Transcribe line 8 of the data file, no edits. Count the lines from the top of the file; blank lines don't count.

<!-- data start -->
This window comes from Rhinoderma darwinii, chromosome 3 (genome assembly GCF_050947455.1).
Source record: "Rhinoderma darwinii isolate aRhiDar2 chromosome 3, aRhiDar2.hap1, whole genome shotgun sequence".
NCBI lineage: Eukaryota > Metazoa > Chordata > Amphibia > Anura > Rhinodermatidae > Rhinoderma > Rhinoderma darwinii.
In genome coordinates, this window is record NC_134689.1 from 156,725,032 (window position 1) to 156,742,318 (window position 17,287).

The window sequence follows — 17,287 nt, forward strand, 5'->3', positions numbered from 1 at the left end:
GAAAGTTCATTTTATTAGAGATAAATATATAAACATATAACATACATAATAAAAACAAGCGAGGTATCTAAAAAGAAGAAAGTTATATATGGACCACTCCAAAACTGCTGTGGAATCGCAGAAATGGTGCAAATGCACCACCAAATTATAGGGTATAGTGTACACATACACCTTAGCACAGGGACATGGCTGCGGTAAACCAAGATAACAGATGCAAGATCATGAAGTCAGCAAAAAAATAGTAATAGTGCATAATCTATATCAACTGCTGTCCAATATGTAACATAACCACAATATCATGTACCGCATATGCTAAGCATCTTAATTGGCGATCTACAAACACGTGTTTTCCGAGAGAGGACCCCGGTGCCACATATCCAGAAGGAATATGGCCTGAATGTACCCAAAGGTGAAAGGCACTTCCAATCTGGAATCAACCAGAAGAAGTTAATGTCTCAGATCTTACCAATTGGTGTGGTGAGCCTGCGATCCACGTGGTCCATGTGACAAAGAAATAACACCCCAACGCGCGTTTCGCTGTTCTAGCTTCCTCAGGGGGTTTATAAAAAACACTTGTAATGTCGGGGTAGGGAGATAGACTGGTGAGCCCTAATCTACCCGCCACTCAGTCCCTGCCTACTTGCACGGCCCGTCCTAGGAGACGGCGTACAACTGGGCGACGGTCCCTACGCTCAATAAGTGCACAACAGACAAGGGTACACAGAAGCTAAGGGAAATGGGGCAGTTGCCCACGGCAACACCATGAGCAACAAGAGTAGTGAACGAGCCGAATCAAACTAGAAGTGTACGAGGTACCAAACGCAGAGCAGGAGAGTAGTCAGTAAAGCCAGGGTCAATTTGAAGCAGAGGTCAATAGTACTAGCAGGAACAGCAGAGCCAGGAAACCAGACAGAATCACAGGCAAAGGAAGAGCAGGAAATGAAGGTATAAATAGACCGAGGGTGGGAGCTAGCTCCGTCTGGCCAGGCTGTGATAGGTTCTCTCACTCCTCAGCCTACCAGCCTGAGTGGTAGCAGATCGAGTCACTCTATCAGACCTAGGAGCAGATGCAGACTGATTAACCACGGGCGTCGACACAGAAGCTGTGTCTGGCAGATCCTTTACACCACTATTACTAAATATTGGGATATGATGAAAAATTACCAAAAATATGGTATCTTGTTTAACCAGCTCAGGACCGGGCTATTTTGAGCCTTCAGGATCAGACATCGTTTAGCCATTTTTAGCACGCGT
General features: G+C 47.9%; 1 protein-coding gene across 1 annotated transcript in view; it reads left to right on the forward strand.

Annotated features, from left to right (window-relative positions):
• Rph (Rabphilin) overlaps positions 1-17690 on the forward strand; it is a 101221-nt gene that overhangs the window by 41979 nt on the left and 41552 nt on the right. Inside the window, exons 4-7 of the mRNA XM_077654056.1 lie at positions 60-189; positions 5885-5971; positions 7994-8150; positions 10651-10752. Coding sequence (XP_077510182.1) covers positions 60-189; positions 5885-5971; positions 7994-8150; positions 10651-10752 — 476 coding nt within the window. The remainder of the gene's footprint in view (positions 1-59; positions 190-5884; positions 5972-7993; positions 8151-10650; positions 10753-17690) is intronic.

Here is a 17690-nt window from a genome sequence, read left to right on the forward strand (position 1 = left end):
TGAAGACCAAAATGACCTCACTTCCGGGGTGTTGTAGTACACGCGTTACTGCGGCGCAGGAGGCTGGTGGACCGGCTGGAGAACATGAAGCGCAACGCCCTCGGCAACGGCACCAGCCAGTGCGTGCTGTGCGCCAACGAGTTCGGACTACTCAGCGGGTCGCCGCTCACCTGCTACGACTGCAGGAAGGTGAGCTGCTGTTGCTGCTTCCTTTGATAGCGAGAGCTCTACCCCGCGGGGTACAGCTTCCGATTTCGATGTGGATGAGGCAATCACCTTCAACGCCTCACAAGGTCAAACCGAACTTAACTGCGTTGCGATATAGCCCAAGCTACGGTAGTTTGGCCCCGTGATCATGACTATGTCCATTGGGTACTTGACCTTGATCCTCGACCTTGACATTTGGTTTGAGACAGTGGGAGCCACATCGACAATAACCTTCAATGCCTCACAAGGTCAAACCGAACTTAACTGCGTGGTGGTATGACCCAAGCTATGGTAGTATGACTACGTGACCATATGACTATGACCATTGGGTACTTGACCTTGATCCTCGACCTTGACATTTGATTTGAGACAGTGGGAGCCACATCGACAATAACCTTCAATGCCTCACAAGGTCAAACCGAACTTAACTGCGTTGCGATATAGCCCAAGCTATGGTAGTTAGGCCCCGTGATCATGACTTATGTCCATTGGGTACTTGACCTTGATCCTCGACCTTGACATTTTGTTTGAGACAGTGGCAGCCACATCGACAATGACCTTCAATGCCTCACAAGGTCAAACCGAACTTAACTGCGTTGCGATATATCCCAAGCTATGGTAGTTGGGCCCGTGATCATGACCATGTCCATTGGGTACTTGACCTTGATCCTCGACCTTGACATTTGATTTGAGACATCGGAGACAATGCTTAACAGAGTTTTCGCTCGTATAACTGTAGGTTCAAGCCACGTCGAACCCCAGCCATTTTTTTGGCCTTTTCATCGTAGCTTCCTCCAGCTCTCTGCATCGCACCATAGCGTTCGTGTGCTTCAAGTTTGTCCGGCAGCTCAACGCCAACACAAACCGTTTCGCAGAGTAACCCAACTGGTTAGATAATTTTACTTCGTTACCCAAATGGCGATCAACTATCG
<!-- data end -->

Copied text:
Annotated features, from left to right (window-relative positions):